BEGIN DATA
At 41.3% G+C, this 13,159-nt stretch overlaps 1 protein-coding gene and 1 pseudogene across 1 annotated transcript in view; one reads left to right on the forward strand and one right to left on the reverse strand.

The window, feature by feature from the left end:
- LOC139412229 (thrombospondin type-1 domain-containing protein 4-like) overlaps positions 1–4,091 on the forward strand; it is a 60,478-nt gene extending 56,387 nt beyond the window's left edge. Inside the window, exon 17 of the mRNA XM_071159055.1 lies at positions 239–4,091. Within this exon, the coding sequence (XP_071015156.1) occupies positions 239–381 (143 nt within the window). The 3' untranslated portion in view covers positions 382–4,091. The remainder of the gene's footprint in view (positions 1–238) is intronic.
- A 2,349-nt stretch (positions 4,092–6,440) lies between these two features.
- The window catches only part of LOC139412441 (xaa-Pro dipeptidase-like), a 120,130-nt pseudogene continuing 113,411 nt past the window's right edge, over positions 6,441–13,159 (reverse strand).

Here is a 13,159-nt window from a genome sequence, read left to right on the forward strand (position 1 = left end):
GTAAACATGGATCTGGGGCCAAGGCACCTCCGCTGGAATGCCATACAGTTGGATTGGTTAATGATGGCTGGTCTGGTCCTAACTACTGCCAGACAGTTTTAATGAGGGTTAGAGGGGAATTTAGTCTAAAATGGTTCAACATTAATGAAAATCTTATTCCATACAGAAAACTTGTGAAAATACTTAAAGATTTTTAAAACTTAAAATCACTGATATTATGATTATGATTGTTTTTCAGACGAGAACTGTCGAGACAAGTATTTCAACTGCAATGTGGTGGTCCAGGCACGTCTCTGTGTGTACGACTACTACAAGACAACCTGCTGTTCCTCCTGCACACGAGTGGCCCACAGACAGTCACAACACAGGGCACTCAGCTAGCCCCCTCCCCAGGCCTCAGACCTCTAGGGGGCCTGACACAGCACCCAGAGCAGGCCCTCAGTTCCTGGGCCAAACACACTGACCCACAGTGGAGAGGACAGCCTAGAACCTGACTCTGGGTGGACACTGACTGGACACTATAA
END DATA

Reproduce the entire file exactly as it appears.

At 41.3% G+C, this 13,159-nt stretch overlaps 1 protein-coding gene and 1 pseudogene across 1 annotated transcript in view; one reads left to right on the forward strand and one right to left on the reverse strand.

The window, feature by feature from the left end:
- LOC139412229 (thrombospondin type-1 domain-containing protein 4-like) overlaps positions 1–4,091 on the forward strand; it is a 60,478-nt gene extending 56,387 nt beyond the window's left edge. Inside the window, exon 17 of the mRNA XM_071159055.1 lies at positions 239–4,091. Within this exon, the coding sequence (XP_071015156.1) occupies positions 239–381 (143 nt within the window). The 3' untranslated portion in view covers positions 382–4,091. The remainder of the gene's footprint in view (positions 1–238) is intronic.
- A 2,349-nt stretch (positions 4,092–6,440) lies between these two features.
- The window catches only part of LOC139412441 (xaa-Pro dipeptidase-like), a 120,130-nt pseudogene continuing 113,411 nt past the window's right edge, over positions 6,441–13,159 (reverse strand).

Here is a 13,159-nt window from a genome sequence, read left to right on the forward strand (position 1 = left end):
GTAAACATGGATCTGGGGCCAAGGCACCTCCGCTGGAATGCCATACAGTTGGATTGGTTAATGATGGCTGGTCTGGTCCTAACTACTGCCAGACAGTTTTAATGAGGGTTAGAGGGGAATTTAGTCTAAAATGGTTCAACATTAATGAAAATCTTATTCCATACAGAAAACTTGTGAAAATACTTAAAGATTTTTAAAACTTAAAATCACTGATATTATGATTATGATTGTTTTTCAGACGAGAACTGTCGAGACAAGTATTTCAACTGCAATGTGGTGGTCCAGGCACGTCTCTGTGTGTACGACTACTACAAGACAACCTGCTGTTCCTCCTGCACACGAGTGGCCCACAGACAGTCACAACACAGGGCACTCAGCTAGCCCCCTCCCCAGGCCTCAGACCTCTAGGGGGCCTGACACAGCACCCAGAGCAGGCCCTCAGTTCCTGGGCCAAACACACTGACCCACAGTGGAGAGGACAGCCTAGAACCTGACTCTGGGTGGACACTGACTGGACACTATAA